I had tried to sell a few puzzles in the past, but only in passing, and not very successfully. My first non-trivial sale was modifying and licensing a “sliding block puzzle” search engine that I had developed for fun over the preceding years. ThinkFun (maybe it was still named Binary Arts at that point), used my search engine to analyze and design puzzle levels for their Railroad Rush Hour puzzle (a sequel to the enormously popular Rush Hour puzzle by Nob Yoshigahara). I ended up designing a few levels myself, and received a credit on the box of the game when it was released (though you might need a magnifying glass to find it).
In the early 1990’s I also published a few puzzles in my favorite puzzle magazine: Dell Champion Variety Puzzles (sadly now out of print). I started with RoundTrip path puzzles, invented and first published by a puzzle author using the name Stitch (that’s his “nom” in the National Puzzler’s League, which I later also joined – my “nom” is now Macro). I started out simply writing (for fun!) a program to solve RoundTrip puzzles. It then occurred to me that I could use the solver as part of a puzzle generator. As often is the case with fun “hacking” projects, I kept adding new features and variations. I had the idea of changing the geometry from square/rectangular to triangular/hexagonal. You can see samples of my puzzles (under the name Grand Tour) on my web page:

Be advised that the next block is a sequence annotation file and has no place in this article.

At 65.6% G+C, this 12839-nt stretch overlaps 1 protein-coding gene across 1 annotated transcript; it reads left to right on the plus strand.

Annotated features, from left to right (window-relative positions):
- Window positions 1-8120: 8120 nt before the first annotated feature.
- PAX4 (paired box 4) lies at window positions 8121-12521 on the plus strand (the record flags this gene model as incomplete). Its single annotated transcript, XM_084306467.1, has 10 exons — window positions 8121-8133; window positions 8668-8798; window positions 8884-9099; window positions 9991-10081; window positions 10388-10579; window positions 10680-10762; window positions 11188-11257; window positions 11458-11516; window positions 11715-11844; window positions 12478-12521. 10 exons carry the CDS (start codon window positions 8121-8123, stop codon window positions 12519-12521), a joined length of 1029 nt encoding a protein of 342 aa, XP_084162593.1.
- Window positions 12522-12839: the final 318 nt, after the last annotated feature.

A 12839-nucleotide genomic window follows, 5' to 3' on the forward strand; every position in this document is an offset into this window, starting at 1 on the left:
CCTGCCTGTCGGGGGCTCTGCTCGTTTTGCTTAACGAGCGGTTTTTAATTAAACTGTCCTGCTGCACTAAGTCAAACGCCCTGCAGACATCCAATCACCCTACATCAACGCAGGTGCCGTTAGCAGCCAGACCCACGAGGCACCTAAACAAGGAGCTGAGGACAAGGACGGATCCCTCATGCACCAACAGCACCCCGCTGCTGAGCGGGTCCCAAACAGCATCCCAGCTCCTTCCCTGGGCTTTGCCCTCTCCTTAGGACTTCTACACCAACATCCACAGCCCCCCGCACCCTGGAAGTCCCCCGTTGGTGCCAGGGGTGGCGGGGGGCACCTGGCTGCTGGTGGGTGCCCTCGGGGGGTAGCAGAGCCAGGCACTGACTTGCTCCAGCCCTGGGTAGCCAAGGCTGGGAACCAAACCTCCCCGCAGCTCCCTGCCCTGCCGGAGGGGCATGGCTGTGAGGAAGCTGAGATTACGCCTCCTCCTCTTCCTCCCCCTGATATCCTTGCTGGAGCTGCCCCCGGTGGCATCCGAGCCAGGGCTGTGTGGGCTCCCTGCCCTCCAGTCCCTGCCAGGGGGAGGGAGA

I wasn’t sure if I could publish Round Trip puzzles in Dell Champion Variety Puzzles (or any other magazine), since I did not originate the puzzle idea itself, not to mention possible issues with using the name “Round Trip”. When I contacted Dell about this, they aid it was fine, and encouraged me to to send in puzzle submissions. So I sent them a batch of both square and hex RoundTrip puzzles. Later I sent in some “Dominoes Logic” puzzles (both square and hex variants) that I wrote a different program to generate. These puzzles began to appear in the magazines. The most amazing result happened once while I was on a plane trip: I was reading the In-Flight magazine, and I saw a Round Trip puzzle! Wow, I thought, someone else published a round trip puzzle! Then I looked, and the name was mine! Turns out Dell had “re-printed” my puzzle in the flight magazine. I didn’t know they could do that, but I didn’t complain — I was pleased to have my puzzles (and name) getting “out there”.